DIY Dreambox Crafting Closet


DISCLAIMER: This post is sponsored by DAP and also includes affiliate links.

We have a huge closet space in our temporary playroom that we have never finished. And I have had my eye on the Dreambox Crafting closet system for some time now, but they are extremely expensive (like, $2,500 expensive!). I knew I could DIY this myself, and make it customized to our family so it can easily convert to a regular closet when we need it to.

Step 1

Tape out your area. I use a laser level to make my marks on the wall with painters tape, and I also use a software called Sketchup to create my vision digitally. You can use the free web based version (PS- I teach the basics of using this software in my DIY beginners course, use code: Honeybuilt10 for 10% off).

Step 2

The very first thing I built for this area were the cabinet boxes. I chose to use 3/4″ Sande plywood for the box, and 1/2″ for the shelves. You could also use birch or maple plywood. Then, I used my circular saw to rip down my plywood to the size I needed, and then my Kregjig to assemble the boxes. Also, since I am going to have multiple adjustable shelves, I used my pin hole jig to make my pin holes for the shelves.

Step 3

Once my boxes were in place and I was ready to add my shelves, I used edge banding on the fronts of my shelves. You use a clothing iron and literally iron it on, giving you a smooth surface to paint over and hides the layers of the plywood.

Step 4

To give this craft closet a true built in look, I added face frame to my cabinets to close the gap between the cabinet box and the walls. I tried something new with this project and used u-scribe jigs to mark my boards. Tip: If your face frame trim isn’t sitting flush you can use a few paint sample cards to make them flush before you nail the boards in place.

Step 5

Once I had all my face framing complete, it was time to give this a finished look! I used my favorite DAP plastic wood filler— it goes on pink and then dries a natural wood color. It is paintable AND stainable. I apply a decent amount and then sand it down with 220 grit sand paper. One of the most frequent questions I am asked is when is it appropriate to use wood filler and when should you use caulk. My general rule is wood filler is for nail holes, seems in between wood, and outside corners. Once I was finished with that, I moved to caulking the inside corners. DAP Alex Plus Fast dry is my go to, and they just released a new version that doesn’t require a caulk gun- it comes out like squeezy cheese! When you caulk, make sure you cut your tip very small and at an angle to prevent waste and to make a straight line. And always wipe your caulk line clean with a baby wipe- it’s a game changer!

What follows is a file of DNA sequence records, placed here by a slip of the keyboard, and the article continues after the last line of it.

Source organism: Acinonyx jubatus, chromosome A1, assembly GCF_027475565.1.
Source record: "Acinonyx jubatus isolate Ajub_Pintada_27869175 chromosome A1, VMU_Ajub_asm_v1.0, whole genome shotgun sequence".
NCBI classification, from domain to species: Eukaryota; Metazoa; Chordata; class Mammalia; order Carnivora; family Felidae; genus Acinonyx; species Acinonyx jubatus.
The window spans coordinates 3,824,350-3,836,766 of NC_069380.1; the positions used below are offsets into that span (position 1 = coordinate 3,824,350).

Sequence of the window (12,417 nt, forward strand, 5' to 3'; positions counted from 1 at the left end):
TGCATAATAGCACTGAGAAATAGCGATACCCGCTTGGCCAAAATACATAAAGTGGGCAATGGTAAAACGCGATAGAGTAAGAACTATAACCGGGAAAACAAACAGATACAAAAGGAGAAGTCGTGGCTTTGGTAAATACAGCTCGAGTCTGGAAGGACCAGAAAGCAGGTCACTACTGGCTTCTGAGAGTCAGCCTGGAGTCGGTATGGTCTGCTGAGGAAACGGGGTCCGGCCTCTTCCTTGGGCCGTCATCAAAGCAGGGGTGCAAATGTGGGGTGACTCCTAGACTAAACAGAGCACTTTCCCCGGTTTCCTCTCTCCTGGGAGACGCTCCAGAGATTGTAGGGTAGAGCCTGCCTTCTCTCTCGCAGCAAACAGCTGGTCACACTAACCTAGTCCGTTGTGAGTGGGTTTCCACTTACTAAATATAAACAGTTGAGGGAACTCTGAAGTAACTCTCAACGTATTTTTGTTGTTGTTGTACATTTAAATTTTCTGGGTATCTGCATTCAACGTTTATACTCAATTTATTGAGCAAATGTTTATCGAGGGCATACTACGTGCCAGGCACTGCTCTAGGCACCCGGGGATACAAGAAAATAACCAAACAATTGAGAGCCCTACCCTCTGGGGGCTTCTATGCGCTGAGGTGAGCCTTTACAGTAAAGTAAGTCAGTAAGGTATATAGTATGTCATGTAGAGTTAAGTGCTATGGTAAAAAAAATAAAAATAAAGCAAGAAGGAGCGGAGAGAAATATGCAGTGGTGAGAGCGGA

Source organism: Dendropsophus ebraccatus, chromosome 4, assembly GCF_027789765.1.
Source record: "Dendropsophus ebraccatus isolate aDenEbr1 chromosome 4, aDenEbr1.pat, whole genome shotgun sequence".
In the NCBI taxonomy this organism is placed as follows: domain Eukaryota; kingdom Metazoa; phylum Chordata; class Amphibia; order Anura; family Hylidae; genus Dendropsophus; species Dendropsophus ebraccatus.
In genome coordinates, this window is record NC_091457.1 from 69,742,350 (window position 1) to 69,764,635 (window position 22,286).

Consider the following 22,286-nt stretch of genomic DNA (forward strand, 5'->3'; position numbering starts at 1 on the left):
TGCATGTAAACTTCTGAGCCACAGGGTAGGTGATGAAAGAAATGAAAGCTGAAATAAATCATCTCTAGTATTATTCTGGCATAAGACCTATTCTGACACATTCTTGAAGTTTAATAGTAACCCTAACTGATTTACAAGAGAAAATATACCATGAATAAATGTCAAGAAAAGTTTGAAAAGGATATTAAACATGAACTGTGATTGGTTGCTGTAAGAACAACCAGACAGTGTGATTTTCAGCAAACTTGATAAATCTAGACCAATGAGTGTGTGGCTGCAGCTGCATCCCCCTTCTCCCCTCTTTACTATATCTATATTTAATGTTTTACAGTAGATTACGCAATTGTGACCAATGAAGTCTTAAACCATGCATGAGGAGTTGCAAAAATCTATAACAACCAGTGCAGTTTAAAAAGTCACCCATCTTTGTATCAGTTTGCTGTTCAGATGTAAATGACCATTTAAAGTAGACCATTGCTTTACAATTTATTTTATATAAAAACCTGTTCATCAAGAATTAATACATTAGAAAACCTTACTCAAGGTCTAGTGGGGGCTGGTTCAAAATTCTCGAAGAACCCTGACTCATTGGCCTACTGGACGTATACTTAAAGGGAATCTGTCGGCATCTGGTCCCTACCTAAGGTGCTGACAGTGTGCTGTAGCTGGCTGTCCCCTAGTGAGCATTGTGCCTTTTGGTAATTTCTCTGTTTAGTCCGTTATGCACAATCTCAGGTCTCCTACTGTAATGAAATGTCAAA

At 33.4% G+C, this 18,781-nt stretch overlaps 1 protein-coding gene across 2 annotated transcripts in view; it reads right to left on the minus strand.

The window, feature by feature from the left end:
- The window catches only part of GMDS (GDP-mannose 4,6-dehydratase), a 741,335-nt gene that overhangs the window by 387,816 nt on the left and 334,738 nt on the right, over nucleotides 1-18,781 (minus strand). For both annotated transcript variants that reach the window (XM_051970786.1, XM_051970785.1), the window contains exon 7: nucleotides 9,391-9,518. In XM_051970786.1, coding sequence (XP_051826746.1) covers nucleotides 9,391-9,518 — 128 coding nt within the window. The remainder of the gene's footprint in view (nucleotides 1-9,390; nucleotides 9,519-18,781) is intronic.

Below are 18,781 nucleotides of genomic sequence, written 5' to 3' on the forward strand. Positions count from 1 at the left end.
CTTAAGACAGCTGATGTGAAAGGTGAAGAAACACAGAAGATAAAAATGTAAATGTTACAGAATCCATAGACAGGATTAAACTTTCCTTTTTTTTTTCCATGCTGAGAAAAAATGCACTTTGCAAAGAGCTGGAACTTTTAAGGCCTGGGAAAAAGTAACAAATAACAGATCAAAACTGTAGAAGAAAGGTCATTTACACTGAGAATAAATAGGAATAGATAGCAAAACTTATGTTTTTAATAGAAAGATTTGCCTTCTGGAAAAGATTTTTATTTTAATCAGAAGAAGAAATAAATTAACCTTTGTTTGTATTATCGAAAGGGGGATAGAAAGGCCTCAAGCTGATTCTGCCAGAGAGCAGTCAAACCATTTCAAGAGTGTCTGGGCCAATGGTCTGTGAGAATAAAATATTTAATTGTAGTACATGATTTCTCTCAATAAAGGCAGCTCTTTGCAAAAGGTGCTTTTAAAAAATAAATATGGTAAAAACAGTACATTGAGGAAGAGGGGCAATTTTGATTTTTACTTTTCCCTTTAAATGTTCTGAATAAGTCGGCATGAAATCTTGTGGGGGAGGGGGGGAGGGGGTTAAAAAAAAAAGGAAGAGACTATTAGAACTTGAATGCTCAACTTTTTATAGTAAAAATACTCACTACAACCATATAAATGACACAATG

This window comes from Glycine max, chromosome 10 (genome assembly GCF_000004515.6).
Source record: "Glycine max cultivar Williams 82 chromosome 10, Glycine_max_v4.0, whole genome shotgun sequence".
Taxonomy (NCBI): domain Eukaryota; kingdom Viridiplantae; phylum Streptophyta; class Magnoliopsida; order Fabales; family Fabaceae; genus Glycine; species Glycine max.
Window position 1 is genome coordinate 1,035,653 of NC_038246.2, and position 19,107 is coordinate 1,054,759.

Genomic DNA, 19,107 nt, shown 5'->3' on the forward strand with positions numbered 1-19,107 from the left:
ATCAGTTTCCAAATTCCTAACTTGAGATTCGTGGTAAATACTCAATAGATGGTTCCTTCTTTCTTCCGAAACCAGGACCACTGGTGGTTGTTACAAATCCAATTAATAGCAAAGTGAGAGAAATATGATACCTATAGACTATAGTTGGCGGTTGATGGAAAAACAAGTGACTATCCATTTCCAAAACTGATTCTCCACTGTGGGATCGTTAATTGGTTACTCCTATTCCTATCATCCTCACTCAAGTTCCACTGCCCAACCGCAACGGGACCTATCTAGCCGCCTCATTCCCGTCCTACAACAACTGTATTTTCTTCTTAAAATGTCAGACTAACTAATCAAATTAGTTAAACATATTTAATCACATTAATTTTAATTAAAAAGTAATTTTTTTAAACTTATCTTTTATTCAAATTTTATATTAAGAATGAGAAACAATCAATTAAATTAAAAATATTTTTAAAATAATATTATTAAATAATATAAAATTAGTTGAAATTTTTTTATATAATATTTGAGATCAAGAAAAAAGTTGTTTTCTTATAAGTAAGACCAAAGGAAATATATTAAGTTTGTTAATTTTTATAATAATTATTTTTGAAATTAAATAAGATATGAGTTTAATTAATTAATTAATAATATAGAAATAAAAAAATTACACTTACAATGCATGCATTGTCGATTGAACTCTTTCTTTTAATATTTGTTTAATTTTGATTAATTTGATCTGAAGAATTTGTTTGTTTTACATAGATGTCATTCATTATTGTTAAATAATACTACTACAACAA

Step 6

For the desktop, I chose to use an Ikea Linnmon 39″ tabletop. It’s not super high quality, but it’s only $8.99 and it’s easy to clean. I also chose to use folding brackets from Amazon so we can easily fold the tabletop down when we aren’t using it.

I wanted to make this space extra special so I added a few extra touches. First, I made a DIY pin board for my daughter to display her projects (you can see the step by step instructions here). I got various acrylic containers from TJ Maxx and Amazon to sort all of our supplies. Finally, I added LED strip lights under the cabinets!

Now, for the total cost breakdown:

I am so happy with how this closet turned out. I invested a lot of time into this space, but I know my daughter will enjoy it for years to come!

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Meet Christine Gummersall, a mother of 4, coach's wife, former Labor and Delivery nurse, and self taught DIYer who decided to take a sledge hammer to her 1950's bathroom over a decade ago and hasn't stopped tackling her honey-do list since.  Folow along as christine breaks down the pretty afters, by showing the whole how to process and empowers you to STOP waiting, and START creating a home you love, with your own two hands! 

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